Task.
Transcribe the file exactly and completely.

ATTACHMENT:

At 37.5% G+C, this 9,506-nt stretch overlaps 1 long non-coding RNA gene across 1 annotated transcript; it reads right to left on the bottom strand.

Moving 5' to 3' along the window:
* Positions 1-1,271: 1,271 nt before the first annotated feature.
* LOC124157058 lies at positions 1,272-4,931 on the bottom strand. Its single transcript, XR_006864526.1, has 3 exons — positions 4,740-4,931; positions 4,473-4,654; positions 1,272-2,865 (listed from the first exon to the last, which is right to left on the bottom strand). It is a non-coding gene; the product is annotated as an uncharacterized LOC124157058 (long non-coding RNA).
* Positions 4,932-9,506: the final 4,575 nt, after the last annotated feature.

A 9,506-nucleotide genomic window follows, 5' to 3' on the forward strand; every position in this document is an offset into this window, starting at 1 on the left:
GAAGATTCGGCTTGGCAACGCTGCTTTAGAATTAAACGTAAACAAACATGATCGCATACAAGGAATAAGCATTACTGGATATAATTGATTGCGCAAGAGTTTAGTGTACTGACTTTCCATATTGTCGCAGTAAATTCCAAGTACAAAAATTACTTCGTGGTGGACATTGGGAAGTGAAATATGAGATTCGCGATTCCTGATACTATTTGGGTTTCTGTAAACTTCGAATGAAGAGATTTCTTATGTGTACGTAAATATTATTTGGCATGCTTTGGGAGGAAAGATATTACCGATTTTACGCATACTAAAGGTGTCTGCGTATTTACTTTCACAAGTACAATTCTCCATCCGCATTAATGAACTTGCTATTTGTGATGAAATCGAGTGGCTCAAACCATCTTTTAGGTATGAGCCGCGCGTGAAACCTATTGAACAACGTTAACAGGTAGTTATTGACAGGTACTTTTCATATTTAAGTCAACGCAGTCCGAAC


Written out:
At 37.5% G+C, this 9,506-nt stretch overlaps 1 long non-coding RNA gene across 1 annotated transcript; it reads right to left on the bottom strand.

Moving 5' to 3' along the window:
* Positions 1-1,271: 1,271 nt before the first annotated feature.
* LOC124157058 lies at positions 1,272-4,931 on the bottom strand. Its single transcript, XR_006864526.1, has 3 exons — positions 4,740-4,931; positions 4,473-4,654; positions 1,272-2,865 (listed from the first exon to the last, which is right to left on the bottom strand). It is a non-coding gene; the product is annotated as an uncharacterized LOC124157058 (long non-coding RNA).
* Positions 4,932-9,506: the final 4,575 nt, after the last annotated feature.

A 9,506-nucleotide genomic window follows, 5' to 3' on the forward strand; every position in this document is an offset into this window, starting at 1 on the left:
GAAGATTCGGCTTGGCAACGCTGCTTTAGAATTAAACGTAAACAAACATGATCGCATACAAGGAATAAGCATTACTGGATATAATTGATTGCGCAAGAGTTTAGTGTACTGACTTTCCATATTGTCGCAGTAAATTCCAAGTACAAAAATTACTTCGTGGTGGACATTGGGAAGTGAAATATGAGATTCGCGATTCCTGATACTATTTGGGTTTCTGTAAACTTCGAATGAAGAGATTTCTTATGTGTACGTAAATATTATTTGGCATGCTTTGGGAGGAAAGATATTACCGATTTTACGCATACTAAAGGTGTCTGCGTATTTACTTTCACAAGTACAATTCTCCATCCGCATTAATGAACTTGCTATTTGTGATGAAATCGAGTGGCTCAAACCATCTTTTAGGTATGAGCCGCGCGTGAAACCTATTGAACAACGTTAACAGGTAGTTATTGACAGGTACTTTTCATATTTAAGTCAACGCAGTCCGAAC